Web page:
Space robotics start-up Astrobotic has selected United Launch Alliance’s (ULA) Vulcan Centaur rocket to launch its Peregrine lunar lander to the Moon in 2021.

The two companies noted that the mission will be the first operational flight for both vehicles.

Astrobotic CEO John Thornton said: “This contract with ULA was the result of a highly competitive commercial process, and we are grateful to everyone involved in helping us make low-cost lunar transportation possible.

“When we launch the first lunar lander from American soil since Apollo, onboard the first Vulcan Centaur rocket, it will be a historic day for the country and commercial enterprise.”

Nasa’s commercial lunar payload services (CLPS) programme selected Astrobotic to deliver 14 Nasa payloads to the Moon on its Peregrine lunar lander in 2021.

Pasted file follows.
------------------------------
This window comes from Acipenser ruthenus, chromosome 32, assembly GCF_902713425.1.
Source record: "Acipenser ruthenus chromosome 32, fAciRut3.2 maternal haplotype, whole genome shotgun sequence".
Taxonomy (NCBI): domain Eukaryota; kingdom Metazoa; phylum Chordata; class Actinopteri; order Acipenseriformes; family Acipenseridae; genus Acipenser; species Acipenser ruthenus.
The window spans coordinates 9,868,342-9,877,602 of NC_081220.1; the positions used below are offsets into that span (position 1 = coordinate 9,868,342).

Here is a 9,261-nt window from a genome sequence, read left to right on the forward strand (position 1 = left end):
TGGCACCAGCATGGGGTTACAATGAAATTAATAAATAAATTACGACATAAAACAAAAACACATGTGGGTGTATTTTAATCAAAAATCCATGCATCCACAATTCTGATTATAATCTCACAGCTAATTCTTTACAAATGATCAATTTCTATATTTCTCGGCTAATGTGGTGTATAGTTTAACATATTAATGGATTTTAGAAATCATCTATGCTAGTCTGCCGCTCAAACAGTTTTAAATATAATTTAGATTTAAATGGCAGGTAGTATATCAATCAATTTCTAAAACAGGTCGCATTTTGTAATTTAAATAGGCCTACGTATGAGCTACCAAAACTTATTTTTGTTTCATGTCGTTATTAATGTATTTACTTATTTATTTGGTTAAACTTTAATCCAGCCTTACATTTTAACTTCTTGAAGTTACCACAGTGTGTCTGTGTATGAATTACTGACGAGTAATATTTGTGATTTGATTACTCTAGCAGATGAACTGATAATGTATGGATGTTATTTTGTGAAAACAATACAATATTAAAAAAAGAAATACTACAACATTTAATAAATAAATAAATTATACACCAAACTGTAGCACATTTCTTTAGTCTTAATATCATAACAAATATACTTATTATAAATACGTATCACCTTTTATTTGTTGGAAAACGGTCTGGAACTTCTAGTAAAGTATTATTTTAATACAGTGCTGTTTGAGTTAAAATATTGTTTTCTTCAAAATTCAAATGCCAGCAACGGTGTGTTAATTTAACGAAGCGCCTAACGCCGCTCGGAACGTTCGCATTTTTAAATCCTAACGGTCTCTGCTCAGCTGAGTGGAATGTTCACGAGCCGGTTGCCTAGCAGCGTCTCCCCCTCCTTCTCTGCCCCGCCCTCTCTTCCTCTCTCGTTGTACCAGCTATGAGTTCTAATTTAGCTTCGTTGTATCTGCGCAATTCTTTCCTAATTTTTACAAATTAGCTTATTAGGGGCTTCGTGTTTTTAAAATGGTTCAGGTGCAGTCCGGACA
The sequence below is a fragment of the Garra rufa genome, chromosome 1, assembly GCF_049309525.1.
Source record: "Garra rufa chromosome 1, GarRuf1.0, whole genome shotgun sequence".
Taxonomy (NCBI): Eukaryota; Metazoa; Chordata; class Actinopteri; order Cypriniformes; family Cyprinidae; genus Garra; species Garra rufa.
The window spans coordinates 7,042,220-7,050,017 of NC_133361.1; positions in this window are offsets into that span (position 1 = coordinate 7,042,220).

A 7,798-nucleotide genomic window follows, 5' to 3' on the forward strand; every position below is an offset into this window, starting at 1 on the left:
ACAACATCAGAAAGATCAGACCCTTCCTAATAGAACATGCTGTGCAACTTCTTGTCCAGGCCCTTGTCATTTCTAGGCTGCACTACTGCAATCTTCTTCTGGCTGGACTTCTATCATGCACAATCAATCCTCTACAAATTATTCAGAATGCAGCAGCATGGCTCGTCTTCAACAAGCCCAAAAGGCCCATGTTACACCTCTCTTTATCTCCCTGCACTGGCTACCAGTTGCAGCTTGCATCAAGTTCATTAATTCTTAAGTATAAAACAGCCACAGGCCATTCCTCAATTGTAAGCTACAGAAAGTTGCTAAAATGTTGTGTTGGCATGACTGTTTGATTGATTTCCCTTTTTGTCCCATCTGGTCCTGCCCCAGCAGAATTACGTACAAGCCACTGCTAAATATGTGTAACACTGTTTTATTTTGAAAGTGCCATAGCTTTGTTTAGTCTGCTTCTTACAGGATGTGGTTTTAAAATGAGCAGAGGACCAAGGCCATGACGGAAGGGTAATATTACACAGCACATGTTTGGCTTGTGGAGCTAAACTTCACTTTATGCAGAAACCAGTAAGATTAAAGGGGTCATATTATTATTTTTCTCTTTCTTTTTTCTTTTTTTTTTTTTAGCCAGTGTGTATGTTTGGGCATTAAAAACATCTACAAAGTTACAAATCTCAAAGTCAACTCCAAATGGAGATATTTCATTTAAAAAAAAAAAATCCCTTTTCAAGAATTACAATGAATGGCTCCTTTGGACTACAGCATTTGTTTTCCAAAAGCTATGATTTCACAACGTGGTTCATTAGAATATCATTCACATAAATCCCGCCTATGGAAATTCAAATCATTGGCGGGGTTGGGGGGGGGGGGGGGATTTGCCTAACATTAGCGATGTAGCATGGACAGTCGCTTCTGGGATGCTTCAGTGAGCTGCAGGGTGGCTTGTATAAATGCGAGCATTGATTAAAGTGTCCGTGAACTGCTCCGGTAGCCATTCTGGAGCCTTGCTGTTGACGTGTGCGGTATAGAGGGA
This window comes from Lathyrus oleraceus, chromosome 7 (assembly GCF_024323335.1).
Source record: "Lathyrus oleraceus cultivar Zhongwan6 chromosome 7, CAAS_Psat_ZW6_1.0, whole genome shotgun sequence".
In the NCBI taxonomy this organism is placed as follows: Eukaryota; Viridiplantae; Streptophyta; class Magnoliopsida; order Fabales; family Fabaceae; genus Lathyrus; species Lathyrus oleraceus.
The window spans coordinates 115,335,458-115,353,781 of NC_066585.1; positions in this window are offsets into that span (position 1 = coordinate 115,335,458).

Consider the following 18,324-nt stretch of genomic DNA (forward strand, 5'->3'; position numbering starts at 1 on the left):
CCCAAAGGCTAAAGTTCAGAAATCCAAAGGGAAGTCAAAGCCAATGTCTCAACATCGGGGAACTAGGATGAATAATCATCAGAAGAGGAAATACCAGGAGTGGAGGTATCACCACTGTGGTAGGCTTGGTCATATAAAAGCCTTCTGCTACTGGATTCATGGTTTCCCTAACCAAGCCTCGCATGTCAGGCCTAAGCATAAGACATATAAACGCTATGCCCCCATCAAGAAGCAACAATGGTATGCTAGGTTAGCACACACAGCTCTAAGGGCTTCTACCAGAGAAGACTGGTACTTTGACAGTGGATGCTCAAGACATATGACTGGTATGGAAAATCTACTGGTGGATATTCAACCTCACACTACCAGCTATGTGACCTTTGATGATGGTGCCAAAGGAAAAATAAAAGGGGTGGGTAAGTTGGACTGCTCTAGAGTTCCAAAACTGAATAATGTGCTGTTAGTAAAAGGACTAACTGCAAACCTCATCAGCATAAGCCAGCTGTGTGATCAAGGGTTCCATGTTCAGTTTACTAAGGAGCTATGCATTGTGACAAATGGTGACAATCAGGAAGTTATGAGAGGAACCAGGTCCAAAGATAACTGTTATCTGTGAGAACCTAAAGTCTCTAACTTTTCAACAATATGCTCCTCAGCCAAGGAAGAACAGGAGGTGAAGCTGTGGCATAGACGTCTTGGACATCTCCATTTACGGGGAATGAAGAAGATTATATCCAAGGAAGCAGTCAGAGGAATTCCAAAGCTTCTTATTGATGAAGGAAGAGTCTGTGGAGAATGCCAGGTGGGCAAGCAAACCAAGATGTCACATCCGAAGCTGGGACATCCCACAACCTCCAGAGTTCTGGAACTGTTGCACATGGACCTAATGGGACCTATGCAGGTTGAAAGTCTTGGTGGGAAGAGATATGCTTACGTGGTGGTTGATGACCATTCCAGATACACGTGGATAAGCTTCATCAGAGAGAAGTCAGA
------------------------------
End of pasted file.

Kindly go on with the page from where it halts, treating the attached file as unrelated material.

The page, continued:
With the $79.5m CLPS contract, Astrobotic currently has 16 customers for its first lunar mission.

ULA president and CEO Tory Bruno said: “Our rockets have carried exploration missions to the Moon, the Sun, and every planet in the solar system so it is only fitting that Vulcan Centaur’s inaugural flight will lead the return of Americans to the lunar surface.”

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“This partnership represents a true ‘whole-of-government’ approach to how our nation is leading the world in space: Nasa contracted with a commercial company to land on the Moon, who then went on to contract with a commercial company for a rocket built to serve the national security space market.”

In April 2015, ULA unveiled details of Vulcan, a next-generation launch system intended to end US reliance on Russia-built rocket engines.

In the same year, Astrobotic developed the preliminary version of flight software for precision guidance of its Griffin lander as part of Nasa’s Lunar CATALYST programme.